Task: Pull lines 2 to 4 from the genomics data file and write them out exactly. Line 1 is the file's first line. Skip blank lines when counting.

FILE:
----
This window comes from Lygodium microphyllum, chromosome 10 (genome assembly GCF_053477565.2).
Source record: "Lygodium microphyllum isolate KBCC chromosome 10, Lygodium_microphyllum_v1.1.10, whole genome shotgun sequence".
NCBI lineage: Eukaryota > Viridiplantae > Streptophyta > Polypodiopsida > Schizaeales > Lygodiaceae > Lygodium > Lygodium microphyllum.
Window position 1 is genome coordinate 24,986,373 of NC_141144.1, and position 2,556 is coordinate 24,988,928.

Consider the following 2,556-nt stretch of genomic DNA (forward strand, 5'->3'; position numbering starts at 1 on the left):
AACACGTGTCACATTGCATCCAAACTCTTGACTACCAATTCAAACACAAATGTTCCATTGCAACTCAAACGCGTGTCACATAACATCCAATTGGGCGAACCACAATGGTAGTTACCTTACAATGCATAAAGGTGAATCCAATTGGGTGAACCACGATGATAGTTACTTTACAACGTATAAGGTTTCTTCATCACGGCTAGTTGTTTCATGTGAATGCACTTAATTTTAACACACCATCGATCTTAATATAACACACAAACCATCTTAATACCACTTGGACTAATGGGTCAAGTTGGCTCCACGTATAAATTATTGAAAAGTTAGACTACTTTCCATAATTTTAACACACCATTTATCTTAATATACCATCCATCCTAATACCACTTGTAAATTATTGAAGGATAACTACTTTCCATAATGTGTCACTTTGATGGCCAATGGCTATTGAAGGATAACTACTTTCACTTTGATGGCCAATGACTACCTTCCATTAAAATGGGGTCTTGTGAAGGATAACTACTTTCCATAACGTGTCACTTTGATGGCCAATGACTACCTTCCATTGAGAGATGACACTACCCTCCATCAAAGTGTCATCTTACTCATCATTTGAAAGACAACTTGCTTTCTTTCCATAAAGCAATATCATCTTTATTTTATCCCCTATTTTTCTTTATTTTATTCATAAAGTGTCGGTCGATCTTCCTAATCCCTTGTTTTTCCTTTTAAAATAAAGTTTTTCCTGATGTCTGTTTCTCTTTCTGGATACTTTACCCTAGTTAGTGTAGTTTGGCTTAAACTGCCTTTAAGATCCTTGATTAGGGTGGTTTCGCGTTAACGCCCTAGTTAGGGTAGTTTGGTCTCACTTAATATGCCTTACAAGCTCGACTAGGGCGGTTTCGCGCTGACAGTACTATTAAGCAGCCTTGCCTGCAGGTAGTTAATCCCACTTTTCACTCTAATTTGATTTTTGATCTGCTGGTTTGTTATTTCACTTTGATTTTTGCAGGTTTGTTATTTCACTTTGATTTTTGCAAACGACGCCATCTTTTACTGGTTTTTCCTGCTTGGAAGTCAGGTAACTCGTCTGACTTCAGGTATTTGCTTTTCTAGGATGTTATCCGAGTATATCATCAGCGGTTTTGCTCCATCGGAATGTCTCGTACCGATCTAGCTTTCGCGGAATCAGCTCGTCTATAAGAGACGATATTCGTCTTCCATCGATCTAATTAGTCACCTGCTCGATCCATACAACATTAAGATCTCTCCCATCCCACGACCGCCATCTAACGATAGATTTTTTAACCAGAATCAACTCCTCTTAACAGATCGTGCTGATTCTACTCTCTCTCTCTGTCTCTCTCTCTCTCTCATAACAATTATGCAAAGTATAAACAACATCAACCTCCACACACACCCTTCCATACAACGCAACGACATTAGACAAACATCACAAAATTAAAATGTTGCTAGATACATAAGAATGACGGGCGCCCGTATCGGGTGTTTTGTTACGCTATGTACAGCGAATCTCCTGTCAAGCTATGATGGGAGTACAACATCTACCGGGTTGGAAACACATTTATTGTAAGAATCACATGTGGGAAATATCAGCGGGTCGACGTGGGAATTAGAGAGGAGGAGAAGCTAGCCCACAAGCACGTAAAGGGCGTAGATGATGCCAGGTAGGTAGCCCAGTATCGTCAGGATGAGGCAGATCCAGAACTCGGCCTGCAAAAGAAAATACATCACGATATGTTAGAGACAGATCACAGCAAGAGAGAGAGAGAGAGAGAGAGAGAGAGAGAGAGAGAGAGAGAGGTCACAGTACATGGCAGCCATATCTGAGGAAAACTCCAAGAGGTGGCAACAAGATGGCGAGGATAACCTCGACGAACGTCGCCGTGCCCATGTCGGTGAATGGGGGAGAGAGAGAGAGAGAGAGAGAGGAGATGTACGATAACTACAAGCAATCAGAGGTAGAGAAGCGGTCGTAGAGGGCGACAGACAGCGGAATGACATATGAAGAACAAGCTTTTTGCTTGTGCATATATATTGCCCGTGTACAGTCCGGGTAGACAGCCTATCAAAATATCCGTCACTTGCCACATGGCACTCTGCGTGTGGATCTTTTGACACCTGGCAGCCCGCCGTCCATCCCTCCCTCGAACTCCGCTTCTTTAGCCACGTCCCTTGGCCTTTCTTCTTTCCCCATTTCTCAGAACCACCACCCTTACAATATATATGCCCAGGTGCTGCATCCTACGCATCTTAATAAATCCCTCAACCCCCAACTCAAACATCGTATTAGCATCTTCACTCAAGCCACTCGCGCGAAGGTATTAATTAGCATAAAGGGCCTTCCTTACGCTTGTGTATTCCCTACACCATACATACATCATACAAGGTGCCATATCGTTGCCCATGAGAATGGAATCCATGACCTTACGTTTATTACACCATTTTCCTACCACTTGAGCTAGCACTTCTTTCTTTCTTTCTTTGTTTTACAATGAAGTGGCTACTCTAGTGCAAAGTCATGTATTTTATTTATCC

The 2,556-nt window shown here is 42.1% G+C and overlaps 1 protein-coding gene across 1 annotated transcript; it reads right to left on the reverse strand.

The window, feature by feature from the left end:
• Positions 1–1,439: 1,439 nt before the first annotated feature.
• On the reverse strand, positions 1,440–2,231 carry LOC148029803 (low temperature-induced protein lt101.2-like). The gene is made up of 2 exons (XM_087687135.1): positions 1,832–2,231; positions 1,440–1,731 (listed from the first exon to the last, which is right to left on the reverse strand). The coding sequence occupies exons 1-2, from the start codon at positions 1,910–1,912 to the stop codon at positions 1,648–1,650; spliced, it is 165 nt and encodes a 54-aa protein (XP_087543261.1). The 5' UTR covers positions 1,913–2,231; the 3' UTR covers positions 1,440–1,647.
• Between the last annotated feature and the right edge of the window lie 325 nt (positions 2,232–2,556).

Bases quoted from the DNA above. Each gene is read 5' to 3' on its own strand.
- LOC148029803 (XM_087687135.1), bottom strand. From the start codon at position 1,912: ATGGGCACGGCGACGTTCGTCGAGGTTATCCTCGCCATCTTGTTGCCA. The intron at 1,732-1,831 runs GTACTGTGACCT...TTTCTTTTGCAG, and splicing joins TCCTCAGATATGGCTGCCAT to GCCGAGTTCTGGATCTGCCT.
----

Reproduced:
Source record: "Lygodium microphyllum isolate KBCC chromosome 10, Lygodium_microphyllum_v1.1.10, whole genome shotgun sequence".
NCBI lineage: Eukaryota > Viridiplantae > Streptophyta > Polypodiopsida > Schizaeales > Lygodiaceae > Lygodium > Lygodium microphyllum.
Window position 1 is genome coordinate 24,986,373 of NC_141144.1, and position 2,556 is coordinate 24,988,928.